By Kate Oczypok - 09/23/10 10:39 PM EDT
A wonderful retreat from the hectic pace of the city, the National Arboretum is one of the few remaining open green spaces in D.C.
Nancy Luria, education and visitors services unit leader, calls the 446-acre campus “a hidden treasure and a special spot for many people.”
“For the most part, anyone who has a title like that, they like coming here because they can do it anonymously as a private citizen,” Luria said. “We’ve had surprise visits from embassy cars and frequently have persons from Capitol Hill as well as senators and congressmen that bring their families.”
Other than spring, fall is the busiest season for the arboretum. A half-million people visit the grounds each year and a couple of thousand every spring.
“There’s an orchid show and sale that marks the beginning of the fall season,” Luria said. The orchid society works with the staff of the arboretum’s famed bonsai museum and stages the show on Columbus Day weekend.
If you call yourself a history buff, paying a visit to the arboretum’s National Capitol Columns is a must.
They sit atop Ellipse Meadow and resemble Stonehenge — mysterious and ancient. However, the columns were added to the arboretum only about 20 years ago.
The columns were originally on the East Portico of the Capitol in 1828, according to the National Arboretum’s website. They were quarried from sandstone in Virginia and then barged to Washington in the days before the Capitol dome was even officially complete.
Unfortunately, once the iron dome of the Capitol was finished in 1864, the columns couldn’t adequately support the massive structure. An addition to help this problem was proposed but wasn’t constructed until the late 1950s.
An official report written by the Architectural Historian of the Office of the Architect of the Capitol said, “In 1958, workmen began to dismantle the portico in preparation for the marble-clad extension to be built on the East Front of the Capitol.”
The columns were removed and stored until 1984, when arboretum benefactor Ethel Garrett took up the cause of establishing a permanent home for them. Now, they stand tall and grand in the middle of the meadow at the arboretum, with a reflecting pool below.
But you don’t need to be a history buff to appreciate this oasis. Popular activities at the arboretum include feeding the koi in the facility’s huge koi pond.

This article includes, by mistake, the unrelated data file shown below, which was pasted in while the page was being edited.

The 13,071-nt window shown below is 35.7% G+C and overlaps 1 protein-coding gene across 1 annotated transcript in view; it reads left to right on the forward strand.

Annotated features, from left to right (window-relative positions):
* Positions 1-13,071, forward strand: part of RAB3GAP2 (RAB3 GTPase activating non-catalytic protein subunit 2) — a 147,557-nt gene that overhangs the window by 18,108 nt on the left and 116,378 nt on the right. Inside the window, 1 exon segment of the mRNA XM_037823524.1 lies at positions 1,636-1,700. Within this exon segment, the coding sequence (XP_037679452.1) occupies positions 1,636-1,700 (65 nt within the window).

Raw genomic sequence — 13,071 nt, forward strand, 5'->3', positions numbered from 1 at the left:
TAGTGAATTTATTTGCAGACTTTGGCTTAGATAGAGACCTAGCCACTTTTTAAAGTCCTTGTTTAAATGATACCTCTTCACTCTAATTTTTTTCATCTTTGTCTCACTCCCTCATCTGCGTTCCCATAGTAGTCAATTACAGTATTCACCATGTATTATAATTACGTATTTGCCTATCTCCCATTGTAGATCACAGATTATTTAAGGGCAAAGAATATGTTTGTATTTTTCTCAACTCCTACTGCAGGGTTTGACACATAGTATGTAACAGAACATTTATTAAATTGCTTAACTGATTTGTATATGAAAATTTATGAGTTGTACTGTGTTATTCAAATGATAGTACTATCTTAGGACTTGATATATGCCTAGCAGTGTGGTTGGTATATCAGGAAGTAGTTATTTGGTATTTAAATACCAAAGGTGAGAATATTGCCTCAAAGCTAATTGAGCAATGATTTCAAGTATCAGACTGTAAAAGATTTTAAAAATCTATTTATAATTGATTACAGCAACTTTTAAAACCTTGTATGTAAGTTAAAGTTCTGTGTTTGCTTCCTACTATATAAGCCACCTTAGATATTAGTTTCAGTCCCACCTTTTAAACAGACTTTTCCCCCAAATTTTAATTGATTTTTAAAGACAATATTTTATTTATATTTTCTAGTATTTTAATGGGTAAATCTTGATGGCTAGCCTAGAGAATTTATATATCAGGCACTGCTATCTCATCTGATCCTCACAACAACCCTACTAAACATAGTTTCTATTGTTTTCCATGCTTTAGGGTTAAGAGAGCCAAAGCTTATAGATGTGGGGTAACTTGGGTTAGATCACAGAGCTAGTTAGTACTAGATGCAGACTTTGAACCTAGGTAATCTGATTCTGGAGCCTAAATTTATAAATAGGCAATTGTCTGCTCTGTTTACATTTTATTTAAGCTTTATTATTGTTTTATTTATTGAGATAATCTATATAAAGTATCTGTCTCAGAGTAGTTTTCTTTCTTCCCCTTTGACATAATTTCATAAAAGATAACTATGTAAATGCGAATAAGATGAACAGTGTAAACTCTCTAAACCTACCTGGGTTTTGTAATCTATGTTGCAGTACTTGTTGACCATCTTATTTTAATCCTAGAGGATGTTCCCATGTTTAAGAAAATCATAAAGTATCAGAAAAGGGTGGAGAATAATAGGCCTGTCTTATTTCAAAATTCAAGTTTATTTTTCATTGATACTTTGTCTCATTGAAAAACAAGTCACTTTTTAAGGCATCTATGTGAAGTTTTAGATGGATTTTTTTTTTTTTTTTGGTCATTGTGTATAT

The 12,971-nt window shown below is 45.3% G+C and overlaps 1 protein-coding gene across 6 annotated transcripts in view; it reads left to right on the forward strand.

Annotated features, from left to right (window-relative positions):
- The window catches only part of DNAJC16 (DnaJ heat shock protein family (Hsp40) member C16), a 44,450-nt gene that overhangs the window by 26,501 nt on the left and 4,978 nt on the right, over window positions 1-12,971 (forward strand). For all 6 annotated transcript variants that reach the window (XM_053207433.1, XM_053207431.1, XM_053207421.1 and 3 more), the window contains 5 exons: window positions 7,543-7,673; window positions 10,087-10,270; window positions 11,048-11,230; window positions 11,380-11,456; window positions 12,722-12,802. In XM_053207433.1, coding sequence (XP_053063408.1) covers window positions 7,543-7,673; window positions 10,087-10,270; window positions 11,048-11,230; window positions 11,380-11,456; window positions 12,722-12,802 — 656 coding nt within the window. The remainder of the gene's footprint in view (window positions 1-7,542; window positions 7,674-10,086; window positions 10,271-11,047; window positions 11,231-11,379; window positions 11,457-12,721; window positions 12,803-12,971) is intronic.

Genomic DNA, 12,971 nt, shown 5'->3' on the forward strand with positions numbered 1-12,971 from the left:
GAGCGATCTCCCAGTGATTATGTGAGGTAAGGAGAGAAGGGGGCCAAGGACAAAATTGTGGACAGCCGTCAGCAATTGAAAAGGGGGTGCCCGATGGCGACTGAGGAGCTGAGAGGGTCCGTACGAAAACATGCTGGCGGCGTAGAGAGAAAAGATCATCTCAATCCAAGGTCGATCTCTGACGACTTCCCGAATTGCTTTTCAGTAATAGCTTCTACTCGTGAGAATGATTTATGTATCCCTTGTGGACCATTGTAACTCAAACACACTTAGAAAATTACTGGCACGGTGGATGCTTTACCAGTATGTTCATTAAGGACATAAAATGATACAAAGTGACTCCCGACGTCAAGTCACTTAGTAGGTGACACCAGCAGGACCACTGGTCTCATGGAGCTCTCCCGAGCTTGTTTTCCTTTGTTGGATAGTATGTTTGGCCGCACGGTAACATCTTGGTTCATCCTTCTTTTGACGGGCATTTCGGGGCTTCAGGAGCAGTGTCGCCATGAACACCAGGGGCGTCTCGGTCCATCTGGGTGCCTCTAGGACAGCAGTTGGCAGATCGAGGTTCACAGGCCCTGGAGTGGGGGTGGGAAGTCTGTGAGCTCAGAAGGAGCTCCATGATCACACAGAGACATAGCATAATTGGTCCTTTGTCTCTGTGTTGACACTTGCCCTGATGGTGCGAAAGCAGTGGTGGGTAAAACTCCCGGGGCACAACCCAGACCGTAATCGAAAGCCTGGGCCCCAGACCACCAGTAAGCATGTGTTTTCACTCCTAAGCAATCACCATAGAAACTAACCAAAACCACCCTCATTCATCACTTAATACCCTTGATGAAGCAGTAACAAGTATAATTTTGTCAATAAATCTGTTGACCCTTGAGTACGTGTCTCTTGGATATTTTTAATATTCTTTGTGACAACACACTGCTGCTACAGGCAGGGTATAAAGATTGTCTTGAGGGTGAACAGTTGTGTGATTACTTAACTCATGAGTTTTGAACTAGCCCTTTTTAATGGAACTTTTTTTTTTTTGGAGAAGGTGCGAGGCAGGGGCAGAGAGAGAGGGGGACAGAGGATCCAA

“So many people were feeding them, they’re practically trained to come up to the corner of the pond,” Luria said. “We actually had to install a bubble gum dispenser with fish food for patrons.”
Many who frequent the arboretum enjoy hiking, walking, running and bicycling throughout the nine miles of roadways.
Luria said one of their most popular programs is the “Full Moon Hike,” where individuals come to the arboretum at night and go on a moderately strenuous hike for four miles with a guide who points out interesting nocturnal sights.
“It’s a marvelous and invigorating tour,” Luria said.
Participants are also treated to a view atop Mt. Hamilton, one of the highest spots in the city, with a view of the Capitol and Washington monument.
There are also cell phone and tram tours given, offering ways to learn more about the stories behind the plants and various sections of the arboretum, including the masterpiece collection of bonsai, one of which is 400 years old.
“Many people who have lived in the area, some their entire lives, never realized what was beyond our gates,” Luria said. “We’re right in your backyard and completely free.”
With its gates staying open every day of the year except Christmas, there’s really no excuse for Washingtonians not to give the arboretum a try.
“I think it’s a wonderful place to appreciate all the changes happening in nature as fall begins,” Luria said. “Going to the arboretum around this time gives you an opportunity to get in touch with what it means to be a human and the fall season starting in our lives.”
Luria calls the oasis “an amazing feeling to leave the city and a great space to unwind from its hustle and bustle.”
For more information and directions to the arboretum by Metro and car, visit www.usna.usda.gov.